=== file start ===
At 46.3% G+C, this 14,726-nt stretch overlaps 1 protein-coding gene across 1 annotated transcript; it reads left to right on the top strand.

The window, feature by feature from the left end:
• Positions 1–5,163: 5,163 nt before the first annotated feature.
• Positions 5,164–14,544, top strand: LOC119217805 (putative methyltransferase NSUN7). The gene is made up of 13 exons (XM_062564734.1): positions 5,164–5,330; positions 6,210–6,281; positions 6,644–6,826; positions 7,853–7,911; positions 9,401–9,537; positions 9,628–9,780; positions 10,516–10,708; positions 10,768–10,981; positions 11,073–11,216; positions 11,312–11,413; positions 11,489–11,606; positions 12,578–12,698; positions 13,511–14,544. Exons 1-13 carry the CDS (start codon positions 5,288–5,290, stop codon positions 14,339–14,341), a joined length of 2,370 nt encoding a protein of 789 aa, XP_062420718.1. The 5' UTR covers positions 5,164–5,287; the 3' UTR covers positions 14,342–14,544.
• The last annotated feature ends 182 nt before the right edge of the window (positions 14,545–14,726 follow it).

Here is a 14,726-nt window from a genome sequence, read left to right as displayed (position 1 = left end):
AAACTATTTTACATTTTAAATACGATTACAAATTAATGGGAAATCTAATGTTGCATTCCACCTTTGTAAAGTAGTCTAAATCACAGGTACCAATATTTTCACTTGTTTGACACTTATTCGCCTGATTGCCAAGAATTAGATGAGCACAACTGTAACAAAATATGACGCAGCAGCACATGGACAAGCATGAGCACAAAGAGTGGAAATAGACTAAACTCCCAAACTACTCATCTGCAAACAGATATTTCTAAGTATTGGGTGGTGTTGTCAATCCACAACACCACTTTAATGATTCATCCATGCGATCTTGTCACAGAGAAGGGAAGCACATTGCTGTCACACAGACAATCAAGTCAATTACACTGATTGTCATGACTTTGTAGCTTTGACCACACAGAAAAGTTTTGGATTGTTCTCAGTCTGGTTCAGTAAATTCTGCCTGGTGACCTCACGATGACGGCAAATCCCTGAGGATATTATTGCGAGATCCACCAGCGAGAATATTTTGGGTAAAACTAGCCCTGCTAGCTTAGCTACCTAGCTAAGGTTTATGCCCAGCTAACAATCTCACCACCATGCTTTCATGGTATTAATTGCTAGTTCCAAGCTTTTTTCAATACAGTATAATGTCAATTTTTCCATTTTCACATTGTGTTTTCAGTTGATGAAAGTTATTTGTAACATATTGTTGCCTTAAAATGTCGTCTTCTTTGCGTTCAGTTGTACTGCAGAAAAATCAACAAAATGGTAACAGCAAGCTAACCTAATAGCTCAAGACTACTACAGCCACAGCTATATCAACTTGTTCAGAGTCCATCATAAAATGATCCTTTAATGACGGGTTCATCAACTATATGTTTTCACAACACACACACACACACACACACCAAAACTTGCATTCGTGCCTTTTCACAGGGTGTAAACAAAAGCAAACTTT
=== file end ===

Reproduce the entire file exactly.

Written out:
At 46.3% G+C, this 14,726-nt stretch overlaps 1 protein-coding gene across 1 annotated transcript; it reads left to right on the top strand.

The window, feature by feature from the left end:
• Positions 1–5,163: 5,163 nt before the first annotated feature.
• Positions 5,164–14,544, top strand: LOC119217805 (putative methyltransferase NSUN7). The gene is made up of 13 exons (XM_062564734.1): positions 5,164–5,330; positions 6,210–6,281; positions 6,644–6,826; positions 7,853–7,911; positions 9,401–9,537; positions 9,628–9,780; positions 10,516–10,708; positions 10,768–10,981; positions 11,073–11,216; positions 11,312–11,413; positions 11,489–11,606; positions 12,578–12,698; positions 13,511–14,544. Exons 1-13 carry the CDS (start codon positions 5,288–5,290, stop codon positions 14,339–14,341), a joined length of 2,370 nt encoding a protein of 789 aa, XP_062420718.1. The 5' UTR covers positions 5,164–5,287; the 3' UTR covers positions 14,342–14,544.
• The last annotated feature ends 182 nt before the right edge of the window (positions 14,545–14,726 follow it).

Here is a 14,726-nt window from a genome sequence, read left to right as displayed (position 1 = left end):
AAACTATTTTACATTTTAAATACGATTACAAATTAATGGGAAATCTAATGTTGCATTCCACCTTTGTAAAGTAGTCTAAATCACAGGTACCAATATTTTCACTTGTTTGACACTTATTCGCCTGATTGCCAAGAATTAGATGAGCACAACTGTAACAAAATATGACGCAGCAGCACATGGACAAGCATGAGCACAAAGAGTGGAAATAGACTAAACTCCCAAACTACTCATCTGCAAACAGATATTTCTAAGTATTGGGTGGTGTTGTCAATCCACAACACCACTTTAATGATTCATCCATGCGATCTTGTCACAGAGAAGGGAAGCACATTGCTGTCACACAGACAATCAAGTCAATTACACTGATTGTCATGACTTTGTAGCTTTGACCACACAGAAAAGTTTTGGATTGTTCTCAGTCTGGTTCAGTAAATTCTGCCTGGTGACCTCACGATGACGGCAAATCCCTGAGGATATTATTGCGAGATCCACCAGCGAGAATATTTTGGGTAAAACTAGCCCTGCTAGCTTAGCTACCTAGCTAAGGTTTATGCCCAGCTAACAATCTCACCACCATGCTTTCATGGTATTAATTGCTAGTTCCAAGCTTTTTTCAATACAGTATAATGTCAATTTTTCCATTTTCACATTGTGTTTTCAGTTGATGAAAGTTATTTGTAACATATTGTTGCCTTAAAATGTCGTCTTCTTTGCGTTCAGTTGTACTGCAGAAAAATCAACAAAATGGTAACAGCAAGCTAACCTAATAGCTCAAGACTACTACAGCCACAGCTATATCAACTTGTTCAGAGTCCATCATAAAATGATCCTTTAATGACGGGTTCATCAACTATATGTTTTCACAACACACACACACACACACACACCAAAACTTGCATTCGTGCCTTTTCACAGGGTGTAAACAAAAGCAAACTTT